The International Church of the Foursquare Gospel found its origin in the Assemblies of God. Mrs. Aimee Semple McPherson was an Assemblies of God minister in 1922, when she withdrew to organize her church. The Inter­national Pentecostal Assemblies and the Pente­costal Church of God of America are small or­ganizations of independent churches, which are in nature more like the Assemblies of God. They are trinitarians and orthodox in theology.

The Pentecostal Holiness Church and the Fire-baptized Holiness Church were at one time united. We do not know the details of the separation of the two groups. The Pentecostal Holiness Church was in existence prior to the year 1901, but accepted the Pentecostal teach­ings, and therefore was recognized as a part of the Pentecostal movement. The Church of God of Cleveland, Tennessee, was also in existence prior to the year 1901, but was very small with only a few congregations. The growth of the Church of God of Cleveland, Tennessee, has been great but not so great as the Assemblies of God. They have issued a history of their movement which can be obtained from their headquarters in Cleveland, Tennessee.

Calvary Pentecostal Church is a small group of independent churches in the Northwest, which have associated themselves in a fellow­ship for mutual profit and encouragement.

The International Pentecostal Assemblies is loosely organized. It is little more than a cre­dential-issuing bureau. According to the Year­book of American Churches,* the headquarters is found in Newcastle, Wyoming.

The Pentecostal Church of God in America is patterned more closely after the Assemblies of God, but the churches in that association are very loosely connected. Their headquarters is at Kansas City, Missouri. The Assemblies of God is quite strict in the matter of granting ministerial credentials to divorced and remar­ried ministers. The Pentecostal Church of God in America does not hold this high standard.

The Churches of God in Christ constitute the colored branch of the Pentecostal movement. Their headquarters is in Memphis, Tennessee. They have developed into a strong, aggressive organization working among the colored peo­ple.

The Assemblies of God in Great Britain had their origin as far back as the year 1908. George Jeffreys withdrew from that movement to found the Elim Foursquare Gospel. It was founded after the pattern of the International Four­square Gospel, of which Aimee Semple Mc­Pherson was the leader. It, however, had no organic relationship with the American Four­square Church.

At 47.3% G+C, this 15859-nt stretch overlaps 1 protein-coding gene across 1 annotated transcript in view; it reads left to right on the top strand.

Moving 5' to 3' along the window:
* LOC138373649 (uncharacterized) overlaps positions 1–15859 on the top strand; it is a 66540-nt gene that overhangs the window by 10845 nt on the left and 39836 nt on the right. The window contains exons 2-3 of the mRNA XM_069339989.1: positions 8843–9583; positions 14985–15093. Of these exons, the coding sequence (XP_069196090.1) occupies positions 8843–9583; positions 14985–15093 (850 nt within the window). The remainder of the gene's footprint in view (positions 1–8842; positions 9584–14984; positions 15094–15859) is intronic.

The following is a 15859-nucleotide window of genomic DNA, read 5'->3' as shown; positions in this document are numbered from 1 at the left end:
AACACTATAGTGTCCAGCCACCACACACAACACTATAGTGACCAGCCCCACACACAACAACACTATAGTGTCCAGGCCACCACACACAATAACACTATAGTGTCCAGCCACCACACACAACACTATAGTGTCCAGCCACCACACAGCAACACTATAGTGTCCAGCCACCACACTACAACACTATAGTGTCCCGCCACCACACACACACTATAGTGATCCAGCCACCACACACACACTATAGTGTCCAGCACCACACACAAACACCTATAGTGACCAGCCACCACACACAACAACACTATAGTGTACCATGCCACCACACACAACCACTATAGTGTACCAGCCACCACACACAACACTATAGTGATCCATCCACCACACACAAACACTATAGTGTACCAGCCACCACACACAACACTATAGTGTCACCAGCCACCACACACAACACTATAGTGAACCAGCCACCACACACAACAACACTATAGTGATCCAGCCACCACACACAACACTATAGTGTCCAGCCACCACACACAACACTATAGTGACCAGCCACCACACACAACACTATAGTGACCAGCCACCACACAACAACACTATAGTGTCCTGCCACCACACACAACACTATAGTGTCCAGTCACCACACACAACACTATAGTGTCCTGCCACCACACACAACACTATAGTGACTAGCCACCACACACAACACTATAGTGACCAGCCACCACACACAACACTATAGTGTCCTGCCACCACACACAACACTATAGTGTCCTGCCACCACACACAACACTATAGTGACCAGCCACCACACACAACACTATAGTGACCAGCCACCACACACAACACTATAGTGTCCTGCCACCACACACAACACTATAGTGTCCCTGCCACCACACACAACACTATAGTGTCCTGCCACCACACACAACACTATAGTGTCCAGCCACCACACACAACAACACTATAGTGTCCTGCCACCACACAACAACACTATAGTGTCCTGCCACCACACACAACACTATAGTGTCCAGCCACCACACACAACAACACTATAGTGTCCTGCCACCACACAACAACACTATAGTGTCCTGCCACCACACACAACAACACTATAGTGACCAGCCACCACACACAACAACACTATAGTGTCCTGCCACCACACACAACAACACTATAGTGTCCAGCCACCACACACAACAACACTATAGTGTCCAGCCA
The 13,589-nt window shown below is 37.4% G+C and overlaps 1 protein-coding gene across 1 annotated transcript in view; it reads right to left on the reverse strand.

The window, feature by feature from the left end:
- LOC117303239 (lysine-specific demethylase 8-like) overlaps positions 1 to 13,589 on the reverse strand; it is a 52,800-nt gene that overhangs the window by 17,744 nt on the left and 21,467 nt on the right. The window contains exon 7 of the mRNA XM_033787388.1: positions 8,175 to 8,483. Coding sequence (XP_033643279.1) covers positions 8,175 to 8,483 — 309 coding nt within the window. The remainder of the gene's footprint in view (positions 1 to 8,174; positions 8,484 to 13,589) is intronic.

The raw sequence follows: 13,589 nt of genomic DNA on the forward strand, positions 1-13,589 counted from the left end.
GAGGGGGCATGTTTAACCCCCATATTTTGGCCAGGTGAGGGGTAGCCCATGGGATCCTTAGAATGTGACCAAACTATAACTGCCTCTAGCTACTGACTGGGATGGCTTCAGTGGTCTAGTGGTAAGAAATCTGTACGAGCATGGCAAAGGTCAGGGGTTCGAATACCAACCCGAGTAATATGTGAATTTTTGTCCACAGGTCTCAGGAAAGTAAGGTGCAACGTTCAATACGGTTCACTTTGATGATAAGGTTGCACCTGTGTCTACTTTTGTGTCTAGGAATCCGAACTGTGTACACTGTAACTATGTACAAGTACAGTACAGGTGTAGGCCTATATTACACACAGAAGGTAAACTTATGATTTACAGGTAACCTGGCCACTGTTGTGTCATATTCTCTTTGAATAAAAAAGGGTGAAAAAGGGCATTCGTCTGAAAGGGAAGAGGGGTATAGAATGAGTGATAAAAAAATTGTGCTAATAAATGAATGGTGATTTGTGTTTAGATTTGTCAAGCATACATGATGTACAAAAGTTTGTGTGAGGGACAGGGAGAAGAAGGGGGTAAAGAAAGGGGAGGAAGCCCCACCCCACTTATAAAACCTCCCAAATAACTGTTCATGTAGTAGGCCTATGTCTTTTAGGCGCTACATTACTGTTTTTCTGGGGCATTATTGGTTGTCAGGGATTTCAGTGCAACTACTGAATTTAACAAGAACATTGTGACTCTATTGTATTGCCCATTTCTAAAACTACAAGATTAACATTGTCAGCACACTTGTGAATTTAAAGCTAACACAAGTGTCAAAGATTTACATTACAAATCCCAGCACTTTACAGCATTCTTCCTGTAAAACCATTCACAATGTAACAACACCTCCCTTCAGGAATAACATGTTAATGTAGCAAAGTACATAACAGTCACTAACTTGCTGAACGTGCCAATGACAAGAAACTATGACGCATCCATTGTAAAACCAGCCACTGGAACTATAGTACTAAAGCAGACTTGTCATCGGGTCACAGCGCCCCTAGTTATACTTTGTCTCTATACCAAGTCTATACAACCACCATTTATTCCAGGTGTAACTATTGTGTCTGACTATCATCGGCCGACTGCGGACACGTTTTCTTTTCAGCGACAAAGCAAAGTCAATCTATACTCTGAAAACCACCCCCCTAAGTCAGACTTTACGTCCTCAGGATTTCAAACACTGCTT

The Assemblies of God in Great Britain and Ireland, in Sweden, Italy, France, South Africa, Australia, and New Zealand are all separate organizations—as separate as the Methodist Church South and the Methodist Church North were before the union. They are bound together with the Assemblies, of God in America only by the bonds of doctrine and Christian fellow­ship.

The Philadelphia Church in Sweden is also a Pentecostal church. The story of the Phila­delphia Church was told recently in United Evangelical Action, official organ of the Na­tional Association of Evangelicals, published at East Fourth Street, Cincinnati 2, Ohio.

We are not proud of the schisms which de­veloped in the Pentecostal Movement, but we are proud of the growth of the Assemblies of God, which has far surpassed any of the other branches of the movement, and which has ad­hered faithfully to orthodoxy.

J. ROSWELL FLOWER, General Secretary, General Council, Assemblies of God.

Notes:

'Edited by Benson Y. Landis, under the auspices of the Federal Council of Churches of Christ in Amer­ica, published by Sowers Printing Company, Lebanon, Pennsylvania.

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J. ROSWELL FLOWER, General Secretary, General Council, Assemblies of God.

October 1947